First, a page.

As many of California’s growers face expected tighter regulations on nitrates in groundwater, Fresno State University unrolled a series of ambitious seminars on water use efficiency, concentrating in the first workshop on fertigation and how to minimize the amount of nitrates entering the groundwater.

The seminar opened with an outline of the serious health threats posed by nitrates in the drinking supply of the San Joaquin Valley. It concluded with some tips on how to target the root zone of plants with needed water – and accompanying nitrogen – and how to avoid going past that root zone, how to protect water sources and how to prevent backflow and spills of fertilizer.

Bill Green, an educational specialist at Fresno State, said that some regions other than Fresno County, which leads the nation in agricultural production, have more stringent regulations related to pollution from nitrates.

But aside from looming regulations, he believes it is in the interest of growers and their advisers to take steps to greater efficiency as has been done in regions that include parts of the Salinas Valley, Ventura County and Nebraska.

Green and other presenters at Fresno State said better efficiencies at delivering nitrogen where it’s needed can save money and contribute to sustainability of farming operations, things that are in the self-interest of growers as well as regulators.

“It’s the right thing to do,” Green said.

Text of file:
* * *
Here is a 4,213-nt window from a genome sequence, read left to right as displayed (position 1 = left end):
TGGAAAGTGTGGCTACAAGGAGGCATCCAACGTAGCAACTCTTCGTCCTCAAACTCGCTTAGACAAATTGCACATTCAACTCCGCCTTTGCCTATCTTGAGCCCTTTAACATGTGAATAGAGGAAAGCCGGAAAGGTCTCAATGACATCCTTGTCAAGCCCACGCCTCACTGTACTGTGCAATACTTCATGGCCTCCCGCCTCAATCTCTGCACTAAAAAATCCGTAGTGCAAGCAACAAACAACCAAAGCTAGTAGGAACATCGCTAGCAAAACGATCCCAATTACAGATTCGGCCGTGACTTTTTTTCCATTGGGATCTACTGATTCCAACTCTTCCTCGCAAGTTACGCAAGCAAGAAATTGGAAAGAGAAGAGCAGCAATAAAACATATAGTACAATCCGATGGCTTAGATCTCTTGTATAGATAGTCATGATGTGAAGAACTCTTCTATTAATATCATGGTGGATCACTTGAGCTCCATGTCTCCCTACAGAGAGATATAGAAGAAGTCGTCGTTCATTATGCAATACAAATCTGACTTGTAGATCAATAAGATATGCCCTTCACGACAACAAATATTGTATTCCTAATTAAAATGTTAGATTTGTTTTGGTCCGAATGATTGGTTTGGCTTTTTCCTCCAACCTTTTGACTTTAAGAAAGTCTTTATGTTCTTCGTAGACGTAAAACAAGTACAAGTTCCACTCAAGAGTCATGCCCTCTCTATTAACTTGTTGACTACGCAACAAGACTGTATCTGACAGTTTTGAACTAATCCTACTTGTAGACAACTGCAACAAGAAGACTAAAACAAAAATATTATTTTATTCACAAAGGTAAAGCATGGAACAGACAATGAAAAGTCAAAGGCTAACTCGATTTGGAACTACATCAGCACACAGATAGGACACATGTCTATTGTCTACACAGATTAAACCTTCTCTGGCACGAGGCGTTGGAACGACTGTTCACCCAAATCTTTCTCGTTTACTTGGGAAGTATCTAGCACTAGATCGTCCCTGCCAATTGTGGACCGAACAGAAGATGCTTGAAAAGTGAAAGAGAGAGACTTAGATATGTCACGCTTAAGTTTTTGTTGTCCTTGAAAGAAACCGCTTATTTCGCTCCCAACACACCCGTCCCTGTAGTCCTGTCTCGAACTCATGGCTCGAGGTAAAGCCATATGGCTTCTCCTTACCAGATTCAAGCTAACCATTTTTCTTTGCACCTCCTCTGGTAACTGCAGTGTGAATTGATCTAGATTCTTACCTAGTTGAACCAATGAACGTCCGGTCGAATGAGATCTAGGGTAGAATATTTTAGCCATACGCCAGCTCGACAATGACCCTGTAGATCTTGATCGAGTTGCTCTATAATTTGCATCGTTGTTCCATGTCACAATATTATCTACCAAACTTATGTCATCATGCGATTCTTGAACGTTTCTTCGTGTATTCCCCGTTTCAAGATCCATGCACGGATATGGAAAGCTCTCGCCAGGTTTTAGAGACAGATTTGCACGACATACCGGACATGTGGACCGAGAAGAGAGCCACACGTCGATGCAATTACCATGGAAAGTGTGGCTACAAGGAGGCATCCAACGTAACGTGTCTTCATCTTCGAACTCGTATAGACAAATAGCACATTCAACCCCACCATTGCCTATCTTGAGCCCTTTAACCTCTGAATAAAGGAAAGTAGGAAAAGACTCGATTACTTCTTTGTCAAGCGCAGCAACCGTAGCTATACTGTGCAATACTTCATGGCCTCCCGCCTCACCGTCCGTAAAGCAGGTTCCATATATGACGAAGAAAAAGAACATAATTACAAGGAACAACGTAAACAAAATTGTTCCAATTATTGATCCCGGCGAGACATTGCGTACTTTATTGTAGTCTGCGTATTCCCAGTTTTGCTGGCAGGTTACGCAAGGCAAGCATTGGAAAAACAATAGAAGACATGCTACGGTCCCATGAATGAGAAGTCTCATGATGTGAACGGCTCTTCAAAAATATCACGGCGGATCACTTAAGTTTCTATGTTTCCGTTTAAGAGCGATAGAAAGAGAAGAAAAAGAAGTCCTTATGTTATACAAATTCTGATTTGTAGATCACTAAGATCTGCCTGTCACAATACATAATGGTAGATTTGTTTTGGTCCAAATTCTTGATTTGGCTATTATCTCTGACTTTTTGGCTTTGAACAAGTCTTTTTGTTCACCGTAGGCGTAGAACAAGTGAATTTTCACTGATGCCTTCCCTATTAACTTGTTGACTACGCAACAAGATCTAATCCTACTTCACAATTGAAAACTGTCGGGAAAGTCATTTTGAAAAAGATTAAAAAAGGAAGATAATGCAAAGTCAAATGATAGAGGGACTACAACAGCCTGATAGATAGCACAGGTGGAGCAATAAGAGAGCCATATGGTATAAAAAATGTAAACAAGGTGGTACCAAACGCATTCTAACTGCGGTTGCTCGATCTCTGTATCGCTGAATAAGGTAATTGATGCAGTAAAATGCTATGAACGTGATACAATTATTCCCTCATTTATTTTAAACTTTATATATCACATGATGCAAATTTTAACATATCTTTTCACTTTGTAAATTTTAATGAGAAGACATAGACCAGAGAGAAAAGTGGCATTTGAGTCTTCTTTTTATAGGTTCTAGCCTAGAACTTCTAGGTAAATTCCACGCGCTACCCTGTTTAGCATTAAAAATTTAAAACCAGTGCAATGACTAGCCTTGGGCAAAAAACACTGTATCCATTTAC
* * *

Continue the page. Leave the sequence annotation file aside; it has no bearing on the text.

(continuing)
The Fresno State event was sponsored by the California Department of Food and Agriculture and its Fertilizer Research and Education Program. It was held at the AgWaterEnergy Center, which is part of the Center for Irrigation Technology.

Upcoming CIT seminars, most of them from 9 a.m. to noon, include workshops on water use efficiency on the farm for small farm operations in Del Rey May 22; Wateright for specialty crops May 23 at Fresno State; air injection June 6 at the Center for Irrigation Technology; fertigation on a production farm in Selma June 13; fertigation for small farm operations July 11 at the CIT; water use efficiency in almonds June 23 at the Fresno State farm and water use efficiency for citrus at the FSU farm Aug. 22.

Green used equipment at the university to show how to protect the water source, how to install an automatic system to shut it down when it is not working properly and how to keep pressurized irrigation system water from flowing back into the fertilizer supply.

He was not bashful about acknowledging his own mistakes as a farmer, including a time when fertilizer spilled from a pumping system’s fertilizer supply resulting in some trees being killed in a peach orchard.

And his demonstration at the university including showing what can happen when nozzles become clogged. His emphasis was on the even distribution of water.